The GOP's prime-time embarrassment

Fox's presidential debate may be the first in history to lower the stature of everyone who participates

Published May 5, 2011 2:01PM (EDT)

Clockwise from upper left: Rick Santorum, Tim Pawlenty, Herman Cain and Ron Paul
Clockwise from upper left: Rick Santorum, Tim Pawlenty, Herman Cain and Ron Paul

Buddy Roemer, the one-term Louisiana governor from long ago (whose reelection campaign ended in defeat at the hands of a Klansman), was none too happy when Fox News announced Wednesday that it was barring him from participating in the first Republican presidential debate, to be held in South Carolina Thursday night.

But he may actually be catching a break.

Tonight's event could well be the first time in history that a nationally televised presidential debate lowers the stature of every participant. A total of five candidates are set to take the stage at 9 p.m., when Fox News -- which customarily attracts several million viewers in that time slot -- goes live. Only one of them, former Minnesota Gov. Tim Pawlenty, has a realistic chance of winning the GOP nomination -- or even coming close. The other four are strident ideologues with niche appeal, nonexistent victory prospects -- and absolutely nothing to lose. Let's meet them:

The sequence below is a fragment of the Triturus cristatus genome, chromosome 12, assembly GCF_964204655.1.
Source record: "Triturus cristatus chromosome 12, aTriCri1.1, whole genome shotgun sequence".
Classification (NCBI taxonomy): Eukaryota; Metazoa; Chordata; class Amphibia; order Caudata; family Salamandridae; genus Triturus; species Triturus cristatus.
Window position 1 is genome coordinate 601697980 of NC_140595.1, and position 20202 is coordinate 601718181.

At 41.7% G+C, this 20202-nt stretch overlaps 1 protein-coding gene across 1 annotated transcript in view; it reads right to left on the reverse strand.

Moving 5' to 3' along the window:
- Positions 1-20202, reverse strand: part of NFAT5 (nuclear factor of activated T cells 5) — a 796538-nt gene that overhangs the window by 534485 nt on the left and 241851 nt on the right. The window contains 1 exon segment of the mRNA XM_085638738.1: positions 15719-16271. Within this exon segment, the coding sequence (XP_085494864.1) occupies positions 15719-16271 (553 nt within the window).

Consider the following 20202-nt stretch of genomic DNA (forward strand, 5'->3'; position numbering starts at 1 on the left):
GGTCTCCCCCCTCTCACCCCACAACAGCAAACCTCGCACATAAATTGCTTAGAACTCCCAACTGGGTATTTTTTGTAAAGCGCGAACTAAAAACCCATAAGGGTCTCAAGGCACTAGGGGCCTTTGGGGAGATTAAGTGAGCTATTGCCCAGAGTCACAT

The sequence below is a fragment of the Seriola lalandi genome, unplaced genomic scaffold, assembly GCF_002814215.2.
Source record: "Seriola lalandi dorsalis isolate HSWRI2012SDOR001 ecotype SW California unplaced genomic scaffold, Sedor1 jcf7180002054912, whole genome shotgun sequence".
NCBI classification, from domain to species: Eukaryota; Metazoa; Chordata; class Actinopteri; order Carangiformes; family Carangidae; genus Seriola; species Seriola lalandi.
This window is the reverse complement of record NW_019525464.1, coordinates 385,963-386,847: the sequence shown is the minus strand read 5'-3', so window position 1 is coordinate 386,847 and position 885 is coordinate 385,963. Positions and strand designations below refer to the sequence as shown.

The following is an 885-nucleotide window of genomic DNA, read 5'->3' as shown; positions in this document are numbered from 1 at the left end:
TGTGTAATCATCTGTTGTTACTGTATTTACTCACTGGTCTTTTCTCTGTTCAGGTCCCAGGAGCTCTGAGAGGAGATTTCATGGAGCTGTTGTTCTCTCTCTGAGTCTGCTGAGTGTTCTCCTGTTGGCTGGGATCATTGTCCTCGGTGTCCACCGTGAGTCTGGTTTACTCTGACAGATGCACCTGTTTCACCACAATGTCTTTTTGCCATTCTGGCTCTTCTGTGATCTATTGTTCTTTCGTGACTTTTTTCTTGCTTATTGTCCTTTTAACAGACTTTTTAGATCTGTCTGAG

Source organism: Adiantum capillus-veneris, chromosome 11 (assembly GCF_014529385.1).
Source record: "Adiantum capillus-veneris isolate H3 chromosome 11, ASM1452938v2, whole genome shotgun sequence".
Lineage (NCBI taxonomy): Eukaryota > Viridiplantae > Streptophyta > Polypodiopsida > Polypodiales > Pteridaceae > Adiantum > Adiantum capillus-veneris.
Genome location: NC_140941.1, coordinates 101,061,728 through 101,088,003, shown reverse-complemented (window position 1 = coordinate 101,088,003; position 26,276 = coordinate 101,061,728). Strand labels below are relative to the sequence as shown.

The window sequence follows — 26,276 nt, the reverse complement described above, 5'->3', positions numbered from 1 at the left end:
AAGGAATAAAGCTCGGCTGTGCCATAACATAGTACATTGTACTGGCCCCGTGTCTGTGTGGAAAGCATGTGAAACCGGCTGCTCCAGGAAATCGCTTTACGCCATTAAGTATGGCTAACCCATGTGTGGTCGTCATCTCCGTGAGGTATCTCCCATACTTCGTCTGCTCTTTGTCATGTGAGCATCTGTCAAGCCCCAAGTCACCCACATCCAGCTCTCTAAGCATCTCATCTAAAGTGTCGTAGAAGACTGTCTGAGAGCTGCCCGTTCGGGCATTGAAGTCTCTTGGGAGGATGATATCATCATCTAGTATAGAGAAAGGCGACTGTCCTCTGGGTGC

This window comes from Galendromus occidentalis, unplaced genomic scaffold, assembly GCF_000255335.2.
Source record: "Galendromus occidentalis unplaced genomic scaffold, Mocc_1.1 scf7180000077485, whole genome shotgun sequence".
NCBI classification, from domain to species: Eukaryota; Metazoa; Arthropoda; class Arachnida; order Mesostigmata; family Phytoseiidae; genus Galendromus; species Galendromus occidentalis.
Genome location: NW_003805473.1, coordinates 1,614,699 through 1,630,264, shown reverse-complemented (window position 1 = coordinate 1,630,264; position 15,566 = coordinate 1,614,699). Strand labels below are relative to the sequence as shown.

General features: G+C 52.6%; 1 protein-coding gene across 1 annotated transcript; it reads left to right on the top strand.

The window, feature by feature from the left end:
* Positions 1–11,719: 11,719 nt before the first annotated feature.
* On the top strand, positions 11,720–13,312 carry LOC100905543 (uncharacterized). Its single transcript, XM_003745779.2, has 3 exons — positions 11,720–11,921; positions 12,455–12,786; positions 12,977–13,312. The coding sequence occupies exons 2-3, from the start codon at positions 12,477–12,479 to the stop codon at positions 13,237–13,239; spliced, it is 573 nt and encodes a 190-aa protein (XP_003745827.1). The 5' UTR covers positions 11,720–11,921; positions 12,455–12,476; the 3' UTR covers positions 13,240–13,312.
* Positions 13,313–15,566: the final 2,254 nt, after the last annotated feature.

* Herman Cain, the former CEO of Godfather's Pizza. Cain has run for office before, finishing a distant second (with 27 percent of the vote) to Johnny Isakson in Georgia's 2004 U.S. Senate primary. This means that, from an electoral standpoint, Cain has a weaker claim to being taken seriously as a candidate than even Alan Keyes; at least Keyes had won the GOP nomination in the two failed Senate bids that preceded his 1996 and 2000 White House forays. To the extent Cain has distinguished himself on the '12 trail, it's probably through his pledge to engage in hiring discrimination by barring Muslims from working in his administration.

* Rick Santorum: Santorum was drummed out of the Senate by Pennsylvania voters in 2006, losing his bid for a third term by 17 points to Democrat Bob Casey. Other modern era presidential candidates who lost Senate races before setting out to run for the White House include: Democrats Carol Moseley Braun (2004) and George McGovern (1984), and Republican Keyes. (You could also, I suppose, include Mike Gravel, who lost a Senate reelection campaign in 1980 and sought the 2008 Democratic presidential nomination.) Between them, they won a total of zero primaries and caucuses. Santorum won't do any better, but he is passionately opposed to abortion, gay rights and President Obama -- and he'll have plenty of time to prove it tonight.

* Gary Johnson: The former New Mexico governor is probably, as Salon noted last year, the most interesting Republican you've never heard of -- an authentic libertarian who wants to dismantle government but who also supports legal abortion and pot. Obviously, he'll barely make a dent once the primaries roll around (especially with Ron Paul in the race), but he'll get an unusual amount of airtime tonight for his unorthodox platform -- which will presumably prompt Cain and Santorum to use him as a foil to assert their conservative bona fides, potentially forcing Pawlenty to weigh in on subjects he'd rather sidestep.